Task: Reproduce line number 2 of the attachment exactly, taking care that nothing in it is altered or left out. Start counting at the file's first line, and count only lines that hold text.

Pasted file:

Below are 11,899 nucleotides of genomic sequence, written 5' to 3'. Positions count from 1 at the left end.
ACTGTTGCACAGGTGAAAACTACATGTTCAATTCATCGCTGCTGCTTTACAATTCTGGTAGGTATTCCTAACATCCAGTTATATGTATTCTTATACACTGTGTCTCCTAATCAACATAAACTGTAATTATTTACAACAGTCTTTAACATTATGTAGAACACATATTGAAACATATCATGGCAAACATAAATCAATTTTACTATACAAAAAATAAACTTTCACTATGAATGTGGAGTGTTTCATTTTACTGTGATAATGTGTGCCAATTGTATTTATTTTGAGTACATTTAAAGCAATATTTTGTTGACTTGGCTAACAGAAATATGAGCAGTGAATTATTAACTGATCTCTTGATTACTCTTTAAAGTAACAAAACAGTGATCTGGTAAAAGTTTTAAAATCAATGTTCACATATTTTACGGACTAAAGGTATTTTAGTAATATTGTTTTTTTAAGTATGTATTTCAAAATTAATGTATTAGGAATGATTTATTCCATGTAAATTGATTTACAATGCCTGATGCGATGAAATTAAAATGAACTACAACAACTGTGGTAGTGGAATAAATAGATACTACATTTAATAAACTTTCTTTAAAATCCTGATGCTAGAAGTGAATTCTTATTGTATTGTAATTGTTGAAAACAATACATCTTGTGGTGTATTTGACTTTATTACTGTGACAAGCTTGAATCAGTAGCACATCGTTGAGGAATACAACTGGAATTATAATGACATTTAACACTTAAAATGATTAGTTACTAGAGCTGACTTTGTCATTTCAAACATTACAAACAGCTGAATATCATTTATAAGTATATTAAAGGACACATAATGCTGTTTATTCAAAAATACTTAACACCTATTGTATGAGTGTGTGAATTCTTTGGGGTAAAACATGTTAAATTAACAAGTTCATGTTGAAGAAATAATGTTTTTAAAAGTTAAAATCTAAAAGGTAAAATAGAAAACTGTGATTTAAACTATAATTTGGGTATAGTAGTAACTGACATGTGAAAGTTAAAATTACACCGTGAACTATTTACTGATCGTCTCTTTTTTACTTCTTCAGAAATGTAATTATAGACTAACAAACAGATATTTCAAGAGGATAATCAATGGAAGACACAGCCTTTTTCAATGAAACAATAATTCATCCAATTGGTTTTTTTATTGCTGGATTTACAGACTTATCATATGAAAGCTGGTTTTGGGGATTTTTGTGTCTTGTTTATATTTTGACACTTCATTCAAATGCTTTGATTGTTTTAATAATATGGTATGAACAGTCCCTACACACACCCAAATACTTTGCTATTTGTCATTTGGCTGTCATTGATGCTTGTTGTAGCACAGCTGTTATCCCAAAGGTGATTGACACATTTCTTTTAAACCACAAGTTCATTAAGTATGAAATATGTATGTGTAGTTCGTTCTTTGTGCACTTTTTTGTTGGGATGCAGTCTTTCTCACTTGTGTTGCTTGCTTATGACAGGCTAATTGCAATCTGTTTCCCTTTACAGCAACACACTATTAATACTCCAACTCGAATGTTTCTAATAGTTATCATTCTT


ACTGTTGCACAGGTGAAAACTACATGTTCAATTCATCGCTGCTGCTTTACAATTCTGGTAGGTATTCCTAACATCCAGTTATATGTATTCTTATACACTGTGTCTCCTAATCAACATAAACTGTAATTATTTACAACAGTCTTTAACATTATGTAGAACACATATTGAAACATATCATGGCAAACATAAATCAATTTTACTATACAAAAAATAAACTTTCACTATGAATGTGGAGTGTTTCATTTTACTGTGATAATGTGTGCCAATTGTATTTATTTTGAGTACATTTAAAGCAATATTTTGTTGACTTGGCTAACAGAAATATGAGCAGTGAATTATTAACTGATCTCTTGATTACTCTTTAAAGTAACAAAACAGTGATCTGGTAAAAGTTTTAAAATCAATGTTCACATATTTTACGGACTAAAGGTATTTTAGTAATATTGTTTTTTTAAGTATGTATTTCAAAATTAATGTATTAGGAATGATTTATTCCATGTAAATTGATTTACAATGCCTGATGCGATGAAATTAAAATGAACTACAACAACTGTGGTAGTGGAATAAATAGATACTACATTTAATAAACTTTCTTTAAAATCCTGATGCTAGAAGTGAATTCTTATTGTATTGTAATTGTTGAAAACAATACATCTTGTGGTGTATTTGACTTTATTACTGTGACAAGCTTGAATCAGTAGCACATCGTTGAGGAATACAACTGGAATTATAATGACATTTAACACTTAAAATGATTAGTTACTAGAGCTGACTTTGTCATTTCAAACATTACAAACAGCTGAATATCATTTATAAGTATATTAAAGGACACATAATGCTGTTTATTCAAAAATACTTAACACCTATTGTATGAGTGTGTGAATTCTTTGGGGTAAAACATGTTAAATTAACAAGTTCATGTTGAAGAAATAATGTTTTTAAAAGTTAAAATCTAAAAGGTAAAATAGAAAACTGTGATTTAAACTATAATTTGGGTATAGTAGTAACTGACATGTGAAAGTTAAAATTACACCGTGAACTATTTACTGATCGTCTCTTTTTTACTTCTTCAGAAATGTAATTATAGACTAACAAACAGATATTTCAAGAGGATAATCAATGGAAGACACAGCCTTTTTCAATGAAACAATAATTCATCCAATTGGTTTTTTTATTGCTGGATTTACAGACTTATCATATGAAAGCTGGTTTTGGGGATTTTTGTGTCTTGTTTATATTTTGACACTTCATTCAAATGCTTTGATTGTTTTAATAATATGGTATGAACAGTCCCTACACACACCCAAATACTTTGCTATTTGTCATTTGGCTGTCATTGATGCTTGTTGTAGCACAGCTGTTATCCCAAAGGTGATTGACACATTTCTTTTAAACCACAAGTTCATTAAGTATGAAATATGTATGTGTAGTTCGTTCTTTGTGCACTTTTTTGTTGGGATGCAGTCTTTCTCACTTGTGTTGCTTGCTTATGACAGGCTAATTGCAATCTGTTTCCCTTTACAGCAACACACTATTAATACTCCAACTCGAATGTTTCTAATAGTTATCATTCTT